Touring the Archetypes
From the depths of humanity, the spiral Serpent Queen issues forth in the drive for genetic expression; our DNA embedded within Her coils. The quest for being is a primary and potent goal. It is housed in the strange, murky shadows of our nature, seething in a chemical stew of decay and rebirth. A product of the ancient reptilian brain, it knows no logic, has no use for compassion. And yet, it is there that the Midnight Queen also resides. Aphrodite… Astarte… She who weaves the webs of haunted love. Not idealized love. Not happily-ever-after love. Those concepts belong to the brilliant light of day. Her realm is night and Her spell is cast in darkness.
Stories of star-crossed lovers abound. In the sad strains of Tristan and Isolde, we find the classic archetypical tale and all the hell and savagery, bliss and tragedy one could want. But what are star-crossed lovers? Why is this situation so germane to our nature that it permeates our myths and legends?
“Star crossed” is an archaic astrological term that means the match is contrary to the edicts of faith and culture. It is literally against what is supposed to be. Such lovers fall into states of mad obsession, despite the fact that this love is contrary to the laws of their gods and countries. Often one or both is already married or at the very least promised to another. Or, as in that most famous of doomed duos, Romeo and Juliet, their families are old and mortal enemies. In the legendary tale of Helen of Troy and Paris, a star-crossed love causes nations to collide. The forbidden desire of Lancelot and Guinevere destroys Camelot, the mythical seat of patriarchal piety and order. And Deirdre of the Sorrows warns yet again the terrible price to be paid for a union that demands fulfillment in direct and destructive contradiction to the good of social order.
This archetype is all about nature’s chaotic edicts clashing with social convention. It illustrates the desperate quest of patriarchal society to control mating behavior in order to engineer its own genetic agenda. Star-crossed lovers everywhere know the conflict and tragedy of their lot. When such a haunted love comes knocking, it never takes no for an answer. In many stories we find its irresistible calling card in the form of a magical potion such as the one Aphrodite gives to Helen. In nature, such love is very much like an injection of poison delivered straight into the very core of our beings. Once a genetic pair bonding begins, the body is hijacked and the mind sent reeling. Logic goes on hiatus and common sense takes a vacation.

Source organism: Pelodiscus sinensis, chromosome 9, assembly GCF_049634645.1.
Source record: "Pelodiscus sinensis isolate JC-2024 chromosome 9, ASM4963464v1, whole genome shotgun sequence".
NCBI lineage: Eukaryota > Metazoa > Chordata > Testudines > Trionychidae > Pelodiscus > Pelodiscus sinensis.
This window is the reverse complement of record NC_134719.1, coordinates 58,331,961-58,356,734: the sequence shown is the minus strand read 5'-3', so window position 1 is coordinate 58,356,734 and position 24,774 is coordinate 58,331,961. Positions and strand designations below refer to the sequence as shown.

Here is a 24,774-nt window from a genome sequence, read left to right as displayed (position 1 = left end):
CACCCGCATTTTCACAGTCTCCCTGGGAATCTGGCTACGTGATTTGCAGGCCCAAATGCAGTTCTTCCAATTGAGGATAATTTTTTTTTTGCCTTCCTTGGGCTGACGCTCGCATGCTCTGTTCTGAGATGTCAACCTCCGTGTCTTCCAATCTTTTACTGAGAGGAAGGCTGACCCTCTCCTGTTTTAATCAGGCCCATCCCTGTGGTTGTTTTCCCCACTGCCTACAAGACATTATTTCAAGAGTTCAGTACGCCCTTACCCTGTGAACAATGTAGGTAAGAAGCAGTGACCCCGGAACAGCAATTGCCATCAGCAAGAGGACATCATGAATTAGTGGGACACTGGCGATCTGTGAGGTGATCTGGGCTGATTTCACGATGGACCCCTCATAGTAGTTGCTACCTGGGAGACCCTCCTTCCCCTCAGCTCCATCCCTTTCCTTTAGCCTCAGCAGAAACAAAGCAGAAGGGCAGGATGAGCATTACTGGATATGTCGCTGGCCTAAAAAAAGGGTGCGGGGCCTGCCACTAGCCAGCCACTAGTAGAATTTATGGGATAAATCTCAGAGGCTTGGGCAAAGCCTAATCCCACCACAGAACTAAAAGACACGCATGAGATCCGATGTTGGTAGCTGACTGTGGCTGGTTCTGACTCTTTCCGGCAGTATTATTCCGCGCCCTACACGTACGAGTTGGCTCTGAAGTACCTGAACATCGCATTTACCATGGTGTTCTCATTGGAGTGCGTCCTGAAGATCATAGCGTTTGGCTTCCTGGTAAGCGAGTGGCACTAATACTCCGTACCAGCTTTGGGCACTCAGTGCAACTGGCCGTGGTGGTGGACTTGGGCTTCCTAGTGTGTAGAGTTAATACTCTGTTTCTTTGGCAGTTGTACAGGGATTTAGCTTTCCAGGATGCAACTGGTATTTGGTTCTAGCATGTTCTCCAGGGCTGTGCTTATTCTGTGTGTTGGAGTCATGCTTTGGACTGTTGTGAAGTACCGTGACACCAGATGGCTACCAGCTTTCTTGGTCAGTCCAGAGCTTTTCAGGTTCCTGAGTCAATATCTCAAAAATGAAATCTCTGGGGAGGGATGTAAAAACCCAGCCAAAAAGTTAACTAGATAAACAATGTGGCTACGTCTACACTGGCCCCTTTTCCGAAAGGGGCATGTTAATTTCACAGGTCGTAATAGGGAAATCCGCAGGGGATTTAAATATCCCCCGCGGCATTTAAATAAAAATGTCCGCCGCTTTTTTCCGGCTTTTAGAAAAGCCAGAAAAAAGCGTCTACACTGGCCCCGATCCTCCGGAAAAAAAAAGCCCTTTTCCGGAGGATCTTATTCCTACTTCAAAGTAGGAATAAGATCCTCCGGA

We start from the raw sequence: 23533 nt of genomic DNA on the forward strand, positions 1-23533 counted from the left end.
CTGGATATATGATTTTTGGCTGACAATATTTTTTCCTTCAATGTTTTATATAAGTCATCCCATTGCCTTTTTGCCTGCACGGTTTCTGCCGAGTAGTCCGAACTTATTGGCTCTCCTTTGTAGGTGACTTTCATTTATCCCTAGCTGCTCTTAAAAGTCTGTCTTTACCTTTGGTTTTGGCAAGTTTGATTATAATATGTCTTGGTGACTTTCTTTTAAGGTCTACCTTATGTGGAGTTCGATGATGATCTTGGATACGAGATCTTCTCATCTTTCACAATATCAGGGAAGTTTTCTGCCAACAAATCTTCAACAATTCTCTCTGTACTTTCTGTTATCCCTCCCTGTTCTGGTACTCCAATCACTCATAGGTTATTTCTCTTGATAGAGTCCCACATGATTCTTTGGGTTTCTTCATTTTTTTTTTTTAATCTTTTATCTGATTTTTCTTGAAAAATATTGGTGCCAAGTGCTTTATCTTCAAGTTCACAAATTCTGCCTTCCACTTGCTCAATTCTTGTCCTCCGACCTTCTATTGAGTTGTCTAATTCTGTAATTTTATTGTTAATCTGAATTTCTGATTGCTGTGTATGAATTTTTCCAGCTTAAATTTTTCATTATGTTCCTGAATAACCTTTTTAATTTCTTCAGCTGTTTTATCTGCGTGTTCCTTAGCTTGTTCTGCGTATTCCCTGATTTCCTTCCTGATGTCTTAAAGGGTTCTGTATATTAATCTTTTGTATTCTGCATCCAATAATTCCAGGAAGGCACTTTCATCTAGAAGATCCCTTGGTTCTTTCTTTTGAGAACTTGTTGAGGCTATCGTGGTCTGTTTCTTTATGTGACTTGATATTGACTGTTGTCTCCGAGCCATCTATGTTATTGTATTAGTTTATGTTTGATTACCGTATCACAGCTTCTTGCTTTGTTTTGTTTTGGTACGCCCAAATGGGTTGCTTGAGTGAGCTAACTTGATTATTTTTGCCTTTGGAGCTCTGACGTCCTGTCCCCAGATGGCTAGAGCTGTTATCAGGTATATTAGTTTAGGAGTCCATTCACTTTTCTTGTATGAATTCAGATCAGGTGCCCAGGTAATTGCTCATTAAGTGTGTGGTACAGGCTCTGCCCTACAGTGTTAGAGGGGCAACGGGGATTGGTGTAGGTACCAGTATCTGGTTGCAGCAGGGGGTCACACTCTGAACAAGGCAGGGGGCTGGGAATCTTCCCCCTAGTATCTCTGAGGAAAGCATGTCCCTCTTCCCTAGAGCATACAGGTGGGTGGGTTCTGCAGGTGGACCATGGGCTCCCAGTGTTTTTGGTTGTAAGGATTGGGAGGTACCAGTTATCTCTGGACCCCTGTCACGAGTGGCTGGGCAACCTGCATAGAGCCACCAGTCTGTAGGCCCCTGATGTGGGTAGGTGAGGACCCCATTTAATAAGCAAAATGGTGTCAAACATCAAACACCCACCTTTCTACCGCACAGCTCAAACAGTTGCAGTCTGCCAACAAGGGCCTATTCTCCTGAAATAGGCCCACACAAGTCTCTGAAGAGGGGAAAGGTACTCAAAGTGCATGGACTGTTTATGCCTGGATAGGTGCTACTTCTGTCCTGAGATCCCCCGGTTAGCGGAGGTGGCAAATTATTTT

This is the kingdom of the Chaos Mother and the Crone. The Goddess abounds… Magic is prevalent… Seers reside on every corner… In this place genetic attraction is the prime mover, and no conscious effort will change its path. The potion is introduced and the die is cast. The players fret and weep, for to have this love they must forsake all else, often having to betray a kindly king, father or other benign male figure of security and light. He is patriarchy… established social order… and He represents the deeply ingrained masculine need to control female choices. He is family, religion and the notion of ideal romantic love with big weddings and happily ever-afters. He shuns the forests and haunted glens. He has no time for magic and inserts His moral caution into every tale of this kind: Follow your heart and the kingdom will fall. It will end badly for everyone.
Instinct versus social law. It truly is the oldest of all conflicts. In my work, how many Deidres have brought me the tales of their sorrow? How many Guineveres come to me broken with grief for their Lancelot? The potion is given without warning. Disruption comes despite every effort to divert it. It is the truest lesson of the negation of free will in the face of nature. However even archetypes alter over time. Is it not interesting that in Lawerence’s Lady Chatterley, instead of a benign old king we find a crippled husband, impotent and dying, while Constance and her Game Keeper prepare to start a life of their own without the castle crumbling to ruin? No longer does the rebellious lady need to fear the beast of her own nature. Her Goddess within has, with a very hard effort, become her own.